I will introduce a sensor based on the single-molecule break junctions method for measuring the electrical conductance of nucleic acids, presenting our last results on RNA:DNA hybrids that enable the detection of toxins from E.coli. These electrical measurements are sensitive to single-base changes and allow discriminating between strains, achieving limits of detection in the fM range. Besides showing the performance of this proof-of-concept sensor, I will discuss the reasons behind the different electrical signals in sequences with single-base differences.

11:30 Probing Bacterial Response to Stress Using Electronic and Electrochemical Sensors

Aida Ebrahimi, PhD, Assistant Professor, Electrical Engineering, Penn State University

Time-dependent impedance analysis for probing activation of potassium transporters in response to osmotic stress. Impedance analysis reveals: Why does mild heat shock kill Salmonella quite rapidly? Two dimensional (2D) materials for in situ analysis of cellular response to environmental stress, including heat shock.

2:00 Mitigation of Capacitive Biofouling Of Electrochemical Sensors In Biomedical Measurements

Miklos Gratzl, PhD, Department of Biomedical Engineering, Case Western Reserve University

Sensor biofouling can be a major challenge when measurements in biological environments are conducted. This problem is particularly difficult to handle in monitoring in vivo, and measurements in ex vivo samples. Even in research applications when studies are often done in vitro in media that are typically much simpler than actual biological fluids, biofouling leads to drifts and gradually decreasing sensitivities. The measured data therefore lose meaning overtime. In this work we introduce the concept of capacitive biofouling, in contrast to Faradaic biofouling that, under different names, has been already extensively studied. Capacitive biofouling can be circumvented by adopting an interrogation technique of sensor response that minimizes interference from changes occurring at the surface of the sensor.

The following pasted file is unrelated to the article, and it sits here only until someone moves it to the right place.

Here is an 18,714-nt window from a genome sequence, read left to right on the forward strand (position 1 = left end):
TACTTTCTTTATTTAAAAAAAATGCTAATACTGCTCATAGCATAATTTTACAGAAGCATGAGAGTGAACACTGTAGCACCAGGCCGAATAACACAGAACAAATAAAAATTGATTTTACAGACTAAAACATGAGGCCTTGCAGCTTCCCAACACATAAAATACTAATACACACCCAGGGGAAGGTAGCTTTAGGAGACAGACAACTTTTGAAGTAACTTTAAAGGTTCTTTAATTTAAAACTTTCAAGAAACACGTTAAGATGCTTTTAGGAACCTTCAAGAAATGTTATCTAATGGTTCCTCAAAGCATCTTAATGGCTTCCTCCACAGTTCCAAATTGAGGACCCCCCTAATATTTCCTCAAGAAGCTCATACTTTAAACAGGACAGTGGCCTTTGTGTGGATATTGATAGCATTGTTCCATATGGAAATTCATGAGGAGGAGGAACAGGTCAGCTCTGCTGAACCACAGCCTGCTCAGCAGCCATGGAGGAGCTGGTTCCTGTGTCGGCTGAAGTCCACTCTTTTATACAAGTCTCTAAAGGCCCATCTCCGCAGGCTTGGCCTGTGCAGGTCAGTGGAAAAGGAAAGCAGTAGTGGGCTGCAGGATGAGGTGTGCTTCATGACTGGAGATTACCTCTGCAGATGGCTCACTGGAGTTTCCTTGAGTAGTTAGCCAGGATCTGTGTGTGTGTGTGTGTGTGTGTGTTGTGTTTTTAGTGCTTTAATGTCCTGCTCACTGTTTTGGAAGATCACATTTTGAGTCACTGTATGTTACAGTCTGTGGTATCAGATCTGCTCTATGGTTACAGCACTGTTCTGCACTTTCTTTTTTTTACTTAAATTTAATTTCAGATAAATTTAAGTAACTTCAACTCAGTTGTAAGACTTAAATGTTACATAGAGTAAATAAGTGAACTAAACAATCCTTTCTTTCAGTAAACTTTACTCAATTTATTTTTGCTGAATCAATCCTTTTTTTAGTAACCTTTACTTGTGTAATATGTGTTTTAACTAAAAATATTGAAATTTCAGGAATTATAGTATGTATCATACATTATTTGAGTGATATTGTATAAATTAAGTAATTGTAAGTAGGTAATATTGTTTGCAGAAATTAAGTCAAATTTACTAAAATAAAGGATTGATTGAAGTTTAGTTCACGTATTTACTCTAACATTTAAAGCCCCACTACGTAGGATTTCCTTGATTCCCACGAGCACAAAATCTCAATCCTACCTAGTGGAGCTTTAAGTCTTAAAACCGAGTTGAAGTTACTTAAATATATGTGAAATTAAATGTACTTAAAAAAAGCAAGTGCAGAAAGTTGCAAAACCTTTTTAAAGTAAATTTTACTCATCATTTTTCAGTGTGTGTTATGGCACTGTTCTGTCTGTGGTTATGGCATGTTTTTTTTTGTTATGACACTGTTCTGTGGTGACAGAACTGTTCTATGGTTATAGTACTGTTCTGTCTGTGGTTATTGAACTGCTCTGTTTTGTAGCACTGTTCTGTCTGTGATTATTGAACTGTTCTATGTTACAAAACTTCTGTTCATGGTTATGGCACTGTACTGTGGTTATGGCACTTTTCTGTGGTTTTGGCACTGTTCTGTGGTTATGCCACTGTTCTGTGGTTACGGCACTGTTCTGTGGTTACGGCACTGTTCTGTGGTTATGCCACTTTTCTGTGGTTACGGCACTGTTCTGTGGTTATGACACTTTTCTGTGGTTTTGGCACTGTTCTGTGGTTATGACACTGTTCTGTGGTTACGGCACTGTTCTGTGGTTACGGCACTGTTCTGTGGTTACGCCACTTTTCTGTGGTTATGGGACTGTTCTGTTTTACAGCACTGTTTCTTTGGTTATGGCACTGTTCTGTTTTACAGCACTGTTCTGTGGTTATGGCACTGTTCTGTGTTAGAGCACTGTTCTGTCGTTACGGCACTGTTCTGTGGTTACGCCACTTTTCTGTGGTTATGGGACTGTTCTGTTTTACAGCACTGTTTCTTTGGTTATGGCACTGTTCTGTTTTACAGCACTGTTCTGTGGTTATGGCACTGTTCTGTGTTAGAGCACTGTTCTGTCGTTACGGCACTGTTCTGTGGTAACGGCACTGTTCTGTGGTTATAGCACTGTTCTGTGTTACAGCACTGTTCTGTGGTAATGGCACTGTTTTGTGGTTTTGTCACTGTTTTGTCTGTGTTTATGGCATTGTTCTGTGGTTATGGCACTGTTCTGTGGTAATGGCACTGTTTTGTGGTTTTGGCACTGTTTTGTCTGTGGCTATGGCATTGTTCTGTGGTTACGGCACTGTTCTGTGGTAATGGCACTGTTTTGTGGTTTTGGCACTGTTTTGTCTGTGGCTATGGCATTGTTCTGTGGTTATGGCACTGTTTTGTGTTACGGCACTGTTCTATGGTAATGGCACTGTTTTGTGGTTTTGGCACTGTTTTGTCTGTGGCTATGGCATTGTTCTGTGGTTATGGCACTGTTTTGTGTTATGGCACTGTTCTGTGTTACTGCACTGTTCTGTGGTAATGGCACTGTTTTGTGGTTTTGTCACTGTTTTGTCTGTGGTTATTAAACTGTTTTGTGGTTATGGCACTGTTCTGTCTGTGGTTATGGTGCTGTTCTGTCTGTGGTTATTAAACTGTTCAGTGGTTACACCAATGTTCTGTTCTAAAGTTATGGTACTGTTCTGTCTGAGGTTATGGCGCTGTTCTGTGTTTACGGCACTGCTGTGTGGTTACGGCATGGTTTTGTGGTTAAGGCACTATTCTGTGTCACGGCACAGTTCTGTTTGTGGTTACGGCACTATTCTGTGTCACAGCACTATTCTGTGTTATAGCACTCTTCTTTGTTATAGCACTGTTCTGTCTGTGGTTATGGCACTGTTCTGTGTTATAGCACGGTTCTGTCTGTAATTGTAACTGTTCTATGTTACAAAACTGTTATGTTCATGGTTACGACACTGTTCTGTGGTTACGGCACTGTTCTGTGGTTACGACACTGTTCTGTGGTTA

12:00 pm Luncheon Presentation (Sponsorship Opportunity Available) or Enjoy Lunch on Your Own

1:55 Chairperson’s Remarks

Christopher Hartshorn, PhD, Program Director, National Cancer Institute (NIH/NCI)

2:00 Next Generation of Diagnostic Tools: From Microneedles to Nanochannel Arrays

Beatriz Prieto Simón, Senior Research Fellow, Monash University

Our research focuses on the creation of the next generation of diagnostic tools based on highly versatile nanostructured electrochemical biosensing platforms. Tuning of the morphological features and electrochemical properties of the nanostructured material is key. We describe the design of fit-for-purpose electrochemical biosensing platforms by harnessing silicon fabrication and site-directed functionalisation methods. We have developed biosensors based on arrays of nanochannels for the label-free electrochemical detection of analytical targets ranging from DNA, toxins and even whole viruses and bacteria, that outperform platforms built on conventional flat electrodes. Arrays of nanoneedles are currently being fabricated to be used as skin patches for the minimally-invasive harvesting of bodily fluids and detection of biomarkers by means of electrochemical biosensing. These novel nanostructures feature major advantages as diagnostic tools based on electrochemical analysis, thanks to their high surface-to-volume ratio, unique charge transport properties, fine control over morphological features (nanochannel diameter and depth, single and multilayered configurations), and ease of surface modification.

Sensors Roadmap for Healthcare

2:30 Smart Healthtech Sensor Systems – Driving the Digital Health Revolution

Paul Galvin, PhD, Head of ICT for Health Strategic Programmes and Head of Life Sciences Interface Group, Tyndall National Institute, University College Cork